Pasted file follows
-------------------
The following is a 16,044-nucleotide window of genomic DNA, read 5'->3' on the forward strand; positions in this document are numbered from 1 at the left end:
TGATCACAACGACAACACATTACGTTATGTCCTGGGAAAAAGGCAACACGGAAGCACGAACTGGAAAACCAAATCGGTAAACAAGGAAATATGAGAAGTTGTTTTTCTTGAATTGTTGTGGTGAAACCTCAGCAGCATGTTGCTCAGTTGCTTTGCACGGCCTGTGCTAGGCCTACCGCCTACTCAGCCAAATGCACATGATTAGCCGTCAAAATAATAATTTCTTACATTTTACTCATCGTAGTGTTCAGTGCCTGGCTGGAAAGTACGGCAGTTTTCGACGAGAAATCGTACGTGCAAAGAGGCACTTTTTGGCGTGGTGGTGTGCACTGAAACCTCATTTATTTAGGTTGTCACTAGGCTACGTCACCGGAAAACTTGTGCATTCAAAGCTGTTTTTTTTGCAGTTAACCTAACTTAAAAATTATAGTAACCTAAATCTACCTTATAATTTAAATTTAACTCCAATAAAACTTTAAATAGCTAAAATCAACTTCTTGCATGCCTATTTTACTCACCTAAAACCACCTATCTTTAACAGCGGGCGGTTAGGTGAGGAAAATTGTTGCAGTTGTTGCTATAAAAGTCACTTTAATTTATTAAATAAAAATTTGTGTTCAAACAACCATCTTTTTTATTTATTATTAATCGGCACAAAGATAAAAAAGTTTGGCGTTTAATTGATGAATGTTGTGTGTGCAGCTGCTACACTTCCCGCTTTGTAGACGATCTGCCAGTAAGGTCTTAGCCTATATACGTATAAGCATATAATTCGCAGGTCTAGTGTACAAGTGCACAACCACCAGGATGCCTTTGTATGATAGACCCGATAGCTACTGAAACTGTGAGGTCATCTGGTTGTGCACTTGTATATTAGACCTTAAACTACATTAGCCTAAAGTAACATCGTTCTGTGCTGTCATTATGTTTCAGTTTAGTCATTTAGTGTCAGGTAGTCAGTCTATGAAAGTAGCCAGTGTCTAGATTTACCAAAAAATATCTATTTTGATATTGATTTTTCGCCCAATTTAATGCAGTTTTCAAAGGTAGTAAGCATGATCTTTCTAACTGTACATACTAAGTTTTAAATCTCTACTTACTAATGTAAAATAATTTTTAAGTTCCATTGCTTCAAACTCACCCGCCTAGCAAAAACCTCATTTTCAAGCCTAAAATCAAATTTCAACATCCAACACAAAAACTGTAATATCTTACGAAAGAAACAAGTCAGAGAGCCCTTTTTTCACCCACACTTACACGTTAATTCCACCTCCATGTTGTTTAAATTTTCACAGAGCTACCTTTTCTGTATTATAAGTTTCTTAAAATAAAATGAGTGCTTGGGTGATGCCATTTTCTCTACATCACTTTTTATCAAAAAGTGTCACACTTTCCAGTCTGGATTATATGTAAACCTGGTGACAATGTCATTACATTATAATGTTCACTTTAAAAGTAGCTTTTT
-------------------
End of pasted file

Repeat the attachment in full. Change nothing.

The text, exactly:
The following is a 16,044-nucleotide window of genomic DNA, read 5'->3' on the forward strand; positions in this document are numbered from 1 at the left end:
TGATCACAACGACAACACATTACGTTATGTCCTGGGAAAAAGGCAACACGGAAGCACGAACTGGAAAACCAAATCGGTAAACAAGGAAATATGAGAAGTTGTTTTTCTTGAATTGTTGTGGTGAAACCTCAGCAGCATGTTGCTCAGTTGCTTTGCACGGCCTGTGCTAGGCCTACCGCCTACTCAGCCAAATGCACATGATTAGCCGTCAAAATAATAATTTCTTACATTTTACTCATCGTAGTGTTCAGTGCCTGGCTGGAAAGTACGGCAGTTTTCGACGAGAAATCGTACGTGCAAAGAGGCACTTTTTGGCGTGGTGGTGTGCACTGAAACCTCATTTATTTAGGTTGTCACTAGGCTACGTCACCGGAAAACTTGTGCATTCAAAGCTGTTTTTTTTGCAGTTAACCTAACTTAAAAATTATAGTAACCTAAATCTACCTTATAATTTAAATTTAACTCCAATAAAACTTTAAATAGCTAAAATCAACTTCTTGCATGCCTATTTTACTCACCTAAAACCACCTATCTTTAACAGCGGGCGGTTAGGTGAGGAAAATTGTTGCAGTTGTTGCTATAAAAGTCACTTTAATTTATTAAATAAAAATTTGTGTTCAAACAACCATCTTTTTTATTTATTATTAATCGGCACAAAGATAAAAAAGTTTGGCGTTTAATTGATGAATGTTGTGTGTGCAGCTGCTACACTTCCCGCTTTGTAGACGATCTGCCAGTAAGGTCTTAGCCTATATACGTATAAGCATATAATTCGCAGGTCTAGTGTACAAGTGCACAACCACCAGGATGCCTTTGTATGATAGACCCGATAGCTACTGAAACTGTGAGGTCATCTGGTTGTGCACTTGTATATTAGACCTTAAACTACATTAGCCTAAAGTAACATCGTTCTGTGCTGTCATTATGTTTCAGTTTAGTCATTTAGTGTCAGGTAGTCAGTCTATGAAAGTAGCCAGTGTCTAGATTTACCAAAAAATATCTATTTTGATATTGATTTTTCGCCCAATTTAATGCAGTTTTCAAAGGTAGTAAGCATGATCTTTCTAACTGTACATACTAAGTTTTAAATCTCTACTTACTAATGTAAAATAATTTTTAAGTTCCATTGCTTCAAACTCACCCGCCTAGCAAAAACCTCATTTTCAAGCCTAAAATCAAATTTCAACATCCAACACAAAAACTGTAATATCTTACGAAAGAAACAAGTCAGAGAGCCCTTTTTTCACCCACACTTACACGTTAATTCCACCTCCATGTTGTTTAAATTTTCACAGAGCTACCTTTTCTGTATTATAAGTTTCTTAAAATAAAATGAGTGCTTGGGTGATGCCATTTTCTCTACATCACTTTTTATCAAAAAGTGTCACACTTTCCAGTCTGGATTATATGTAAACCTGGTGACAATGTCATTACATTATAATGTTCACTTTAAAAGTAGCTTTTT